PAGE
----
The abstract submission process is now closed.
View Presenter Packet - Important information regarding presenter requirements and tips for preparing presentations.
Contributors will be notified about whether the abstract has been accepted on or about November 10, 2011. (If you have not received notification by November 11th, please contact firstname.lastname@example.org)
View Sample Abstract
Abstracts for the 2011 EHDI Meeting will be considered for either a breakout presentation or for a poster session. As part of the online submission process you may indicate your preference for your abstract to be considered for:
- A breakout presentation only
- A poster session only
- Either a breakout presentation or poster session
* If you choose "presentation" and your abstract is not selected for presentation, the planning committee may request that you present as a poster, however you can choose to decline this request.
Abstracts for presentations or posters can be submitted in one of the following nine program tracks. All presenters are encouraged to include information in the abstract that demonstrates collaboration among EHDI stakeholders. The tracks (along with a few illustrative ideas for each track which are not meant to be limiting) are listed below.
- EHDI Program Enhancement (e.g., efforts to improve any component of an EHDI program, systems change initiatives, protocol improvement, extending EHDI to other populations)
- Audiological Assessment and Intervention (e.g., improving diagnostic protocols, fitting and management of hearing aids, cochlear implants, or FM systems, access to hearing aids, counseling families on full range of communication and technological options, how to communicate to families how barriers to language acquisition can be overcome)
- Early Intervention (e.g., improving educational programs for 0-5 year olds, coordination and communication among early intervention and EHDI programs, transition between programs, the role of non-Part C services, providing culturally competent services, language acquisition and development, evaluation and intervention in regards to speech/language assessments)
- Medical Home (e.g., providing family-centered health care within a community-based system, coordinating care between primary care providers, specialists, subspecialists, and other health care professionals, delivering health care that is accessible, continuous, comprehensive, compassionate, culturally effective and efficient for all involved, screening during well-child care)
- Follow-up, Tracking and Data Management (e.g., strategies for improving loss to follow-up, innovative tracking systems, using tracking information for quality improvement)
- Family Perspectives and Support (e.g., what do families like and dislike about EHDI programs, how parents can be involved efficiently in program administration, implementing effective parent support programs, parent education, how to inform families of the full range of communication options and choices, overcoming barriers to language acquisition)
- EHDI Workforce Issues (e.g., pre-service and in-service education for EHDI providers, workforce shortages and how to reduce them, strategies to address knowledge gaps)
- Program Evaluation and Quality Assurance (e.g., efforts to assess quality of services or data, quality improvement efforts, results of statewide program evaluations, reporting to funders and administrators, strategies for assuring quality)
- Policy, Advocacy and Legislative Issues (e.g., mandates for insurance coverage for hearing aids, securing funding for program improvement, public awareness campaigns, state legislative or advocacy efforts)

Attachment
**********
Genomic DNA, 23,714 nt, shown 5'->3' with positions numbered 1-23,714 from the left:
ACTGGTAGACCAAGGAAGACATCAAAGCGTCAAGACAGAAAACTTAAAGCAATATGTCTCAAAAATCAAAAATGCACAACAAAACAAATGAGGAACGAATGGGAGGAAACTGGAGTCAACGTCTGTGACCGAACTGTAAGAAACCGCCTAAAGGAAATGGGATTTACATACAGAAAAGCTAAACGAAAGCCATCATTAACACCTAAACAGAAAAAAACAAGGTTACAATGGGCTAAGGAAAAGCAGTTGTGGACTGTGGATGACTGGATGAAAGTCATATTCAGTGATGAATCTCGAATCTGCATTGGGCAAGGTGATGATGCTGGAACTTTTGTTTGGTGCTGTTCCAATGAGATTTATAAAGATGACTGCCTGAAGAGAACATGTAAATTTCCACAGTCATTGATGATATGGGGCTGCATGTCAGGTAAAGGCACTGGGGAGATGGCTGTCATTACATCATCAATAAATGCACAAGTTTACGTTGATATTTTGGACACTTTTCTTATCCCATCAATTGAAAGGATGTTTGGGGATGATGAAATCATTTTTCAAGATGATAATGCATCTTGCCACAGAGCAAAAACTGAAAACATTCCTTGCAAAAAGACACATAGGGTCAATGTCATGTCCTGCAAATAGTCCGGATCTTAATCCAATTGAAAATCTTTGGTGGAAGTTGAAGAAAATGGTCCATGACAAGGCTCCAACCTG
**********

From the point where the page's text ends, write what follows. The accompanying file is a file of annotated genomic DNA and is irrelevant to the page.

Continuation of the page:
Abstracts that are considered to be a commercial product endorsement in the opinion of the EHDI Program Committee will not be accepted. All abstracts must be in English. Abstracts will not be edited. After an abstract is submitted, no changes of author, affiliation, title, or text of the abstract, other than those due to typographical errors, are permitted. Presenters must register for the EHDI Meeting.
Abstract Review and Scoring
The National Early Hearing Detection and Intervention (EHDI) Meeting strives to provide key stakeholders an opportunity to identify areas of concern, promote collaboration, and share best practices. EHDI Meeting participants range from state and local programs to the federal level and from academicians to families.
The Meeting goals are to enhance the implementation of comprehensive state-based EHDI programs and improve EHDI services. This includes current research and research methods related to EHDI, cultural competence of providers and assessment of their abilities to work with children who have hearing loss, their families and communities and enhancing and creating new and ongoing working relationships.
Abstract submissions will be reviewed and scored according to the following criteria by a committee appointed by the EHDI Program Committee.
- Relevance and significance to the early identification of hearing loss and early intervention services for infants and young children with hearing loss and their families. [1 - 20 points]
Overall clarity [1 – 10 points]
- The abstract should address a current topic and information appropriate for the purposes of the Meeting goals.
- The abstract should address important issues or gaps related to improving state-based EHDI services.
- The abstract should inform, enable, or update others in improving EHDI services regarding potential issues related to clinical practice, education of professionals/families, or future research.
- The abstract should have the potential to advance the practice/knowledge base of EHDI.
- The abstract should expand the discussion or perspective to build on existing knowledge or address new knowledge, discoveries, methodologies, tools, technologies, or practices.
- The abstract should be well written and organized in a coherent manner.
- The amount of information to be presented should be appropriate for the proposed session length and format.
- The abstract should clearly describe the presentation’s goals and learner outcomes.
- The abstract should provide prospective participants enough information to determine if the session will meet their needs.
- If research results are included, they should be clearly described and supported by statistical findings with the conclusions supported by the results.
Abstract submitters agree to the following terms related to the presentations/posters and their use by the EHDI Program Committee:
- Understand that acceptance of the presentation/poster does not imply payment or reimbursement for travel expenses to attend meeting, including the registration fee.
- Agree to present this presentation/poster on the date, time, and track assigned by the EHDI Program Committee during March 5-6, 2012.
- Understand that for breakout presentations only the following audio/visual equipment will be provided: Computer, LCD projector, screen, podium and microphone, internet connection and audio link.